“However, Medicaid and Medicare pay very poorly for substance abuse disorders, resulting in little to no in-patient, 30-day treatment providers for this type of government insurance.”
So, what we have here in the Valley, Smith said, are services “that mirror what we can afford, and what we can afford is not much.
“Facilities that can provide longer treatment stays are typically found in larger cities, so in my opinion, yes, unfortunately it comes down to economic issues.”
What we end up with then, he said, is a population of mentally ill individuals who freely live among us until they run afoul of the law and end up being housed in jail in large numbers.
“I would hope we could move to a system that better trains police to recognize mental health issues, and one that includes mental health courts where our mentally ill could have interventions that are more appropriate,” he said. “This would be a system that allows family members to have a voice, court systems that could gather history and know about individuals who can be helped at times when they are not able to think for themselves.”
Resendez said more and more criminal court judges in the Valley are recognizing that repeat drug-use offenders often have a problem deeper than just the desire to get high, and can be better served by court-ordered drug treatment than by jail time.
“It’s a matter of better educating the court system or having courts that specialize in working with offenders with both substance abuse disorders and mental health disorders,” he said.
State laws, Smith explains, could also be improved to better address the issue.
“In Texas, a DWI offense usually means paying a large fine,” he said. “In states like Florida, the convicted offender has the choice of either paying the large fine or going into an evaluation and treatment process and not pay the big fine. Some states defer the adjudication from their records if the offender completes their prescribed education or treatment.”
Smith said early intervention can also be beneficial.
“When a kid is caught with marijuana, or a young adult is arrested for DWI, these are great opportunities to intervene and do early prevention education and get families involved, which can be very powerful,” he said. “If we treat mental health disorders early, we can at least mitigate long-term effects. So, we know untreated depression and anxiety disorders in adolescence have a higher rate of developing into adult mental illness and substance abuse disorders, just as untreated attention deficit disorders can lead to substance abuse.”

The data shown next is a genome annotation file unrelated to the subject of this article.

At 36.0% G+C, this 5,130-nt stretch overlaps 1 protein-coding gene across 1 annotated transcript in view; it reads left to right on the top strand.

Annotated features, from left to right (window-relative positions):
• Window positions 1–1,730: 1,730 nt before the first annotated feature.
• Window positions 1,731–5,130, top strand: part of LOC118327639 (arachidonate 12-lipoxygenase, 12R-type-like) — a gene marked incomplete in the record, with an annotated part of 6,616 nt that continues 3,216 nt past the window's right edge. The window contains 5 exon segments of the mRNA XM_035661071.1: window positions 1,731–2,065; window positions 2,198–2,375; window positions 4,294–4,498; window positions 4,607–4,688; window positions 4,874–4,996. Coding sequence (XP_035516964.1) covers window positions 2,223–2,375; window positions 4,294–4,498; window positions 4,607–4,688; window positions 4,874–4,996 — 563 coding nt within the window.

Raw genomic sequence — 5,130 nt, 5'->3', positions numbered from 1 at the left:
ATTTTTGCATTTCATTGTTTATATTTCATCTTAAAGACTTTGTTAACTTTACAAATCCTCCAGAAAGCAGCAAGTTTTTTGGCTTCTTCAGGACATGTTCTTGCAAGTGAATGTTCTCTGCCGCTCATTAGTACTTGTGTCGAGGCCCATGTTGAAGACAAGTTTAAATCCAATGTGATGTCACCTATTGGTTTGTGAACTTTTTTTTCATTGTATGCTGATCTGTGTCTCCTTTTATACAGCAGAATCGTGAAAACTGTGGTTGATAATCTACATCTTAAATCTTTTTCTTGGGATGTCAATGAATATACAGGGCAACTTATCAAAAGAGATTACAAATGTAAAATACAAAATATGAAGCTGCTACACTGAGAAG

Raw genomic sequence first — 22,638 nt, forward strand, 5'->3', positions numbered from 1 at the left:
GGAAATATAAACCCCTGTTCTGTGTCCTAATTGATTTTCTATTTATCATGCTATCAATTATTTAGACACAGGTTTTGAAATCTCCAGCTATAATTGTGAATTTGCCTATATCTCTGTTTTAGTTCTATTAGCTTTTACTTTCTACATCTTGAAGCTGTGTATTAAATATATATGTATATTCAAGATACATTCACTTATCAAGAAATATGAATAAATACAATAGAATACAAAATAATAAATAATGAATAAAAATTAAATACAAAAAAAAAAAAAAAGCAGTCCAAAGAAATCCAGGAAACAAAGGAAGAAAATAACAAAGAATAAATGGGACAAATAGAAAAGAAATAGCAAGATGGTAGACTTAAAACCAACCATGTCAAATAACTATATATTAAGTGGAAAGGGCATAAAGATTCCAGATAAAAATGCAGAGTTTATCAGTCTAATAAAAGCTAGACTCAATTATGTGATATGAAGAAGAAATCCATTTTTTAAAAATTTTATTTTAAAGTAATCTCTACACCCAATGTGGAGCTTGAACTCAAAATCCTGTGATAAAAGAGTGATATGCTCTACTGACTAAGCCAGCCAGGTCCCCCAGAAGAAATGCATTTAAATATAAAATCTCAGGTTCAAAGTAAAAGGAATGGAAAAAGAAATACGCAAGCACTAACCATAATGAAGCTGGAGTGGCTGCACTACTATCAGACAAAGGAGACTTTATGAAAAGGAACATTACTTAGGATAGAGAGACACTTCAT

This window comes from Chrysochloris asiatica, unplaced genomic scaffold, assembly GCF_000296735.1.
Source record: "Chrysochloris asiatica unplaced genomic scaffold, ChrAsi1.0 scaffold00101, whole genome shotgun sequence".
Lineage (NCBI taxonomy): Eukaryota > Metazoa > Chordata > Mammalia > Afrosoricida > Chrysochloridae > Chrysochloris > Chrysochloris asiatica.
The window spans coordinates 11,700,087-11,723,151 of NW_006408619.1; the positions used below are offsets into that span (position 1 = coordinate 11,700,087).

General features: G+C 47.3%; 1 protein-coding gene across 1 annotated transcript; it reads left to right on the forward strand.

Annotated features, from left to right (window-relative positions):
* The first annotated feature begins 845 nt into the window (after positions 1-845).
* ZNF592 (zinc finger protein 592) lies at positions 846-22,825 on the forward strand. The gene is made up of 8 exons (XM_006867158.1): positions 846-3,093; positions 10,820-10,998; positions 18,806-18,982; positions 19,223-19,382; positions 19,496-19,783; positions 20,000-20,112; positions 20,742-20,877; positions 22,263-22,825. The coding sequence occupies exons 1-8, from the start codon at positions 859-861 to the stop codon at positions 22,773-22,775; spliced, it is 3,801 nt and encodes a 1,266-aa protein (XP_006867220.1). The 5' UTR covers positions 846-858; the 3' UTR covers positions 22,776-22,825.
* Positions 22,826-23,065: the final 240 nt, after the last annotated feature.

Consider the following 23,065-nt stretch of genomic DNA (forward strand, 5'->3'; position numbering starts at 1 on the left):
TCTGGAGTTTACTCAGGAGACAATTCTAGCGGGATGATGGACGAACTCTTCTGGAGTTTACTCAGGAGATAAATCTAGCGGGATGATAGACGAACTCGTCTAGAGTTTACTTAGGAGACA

Smith said that because signs of mental disorders in young people are only beginning or “budding” disorders, it’s difficult to know if it’s only depression, which can be treated, or if the disorder is an early sign of more serious mental disorders, including bipolar disorder, schizophrenia, psychotic illness or personality disorder, which require more rigorous treatment.
“But we do know that good intervention early in life can be valuable,” he said. “We can intervene and reduce the risk factor by increasing resiliency rates through asset development. That means involving young people in productive activities and skills that will better occupy their thoughts and time, like learning a sport, photography, or how to write well, something to keep things positive.”
Smith said that while many advances are being made in treating substance abuse disorders and mental health disorders, 100 years from now today’s methods of treating mental illness will likely be looked upon as out of date.“Who knows what future treatments will look like, but for now we can do a better job of improving the situation of substance abuse and mental illness if we make the effort and treat patients holistically, evaluating everything about a patient, from genetics to diet to physiological abnormalities of the brain,” he said.
In light of recent mass shootings in Florida and elsewhere, Smith said this is an excellent time to begin serious discussions nationwide of mental illnesses and how best to treat them.
As for Tony, Resendez reports that he is currently undergoing a rigorous treatment program for both his substance abuse and mental illness disorders.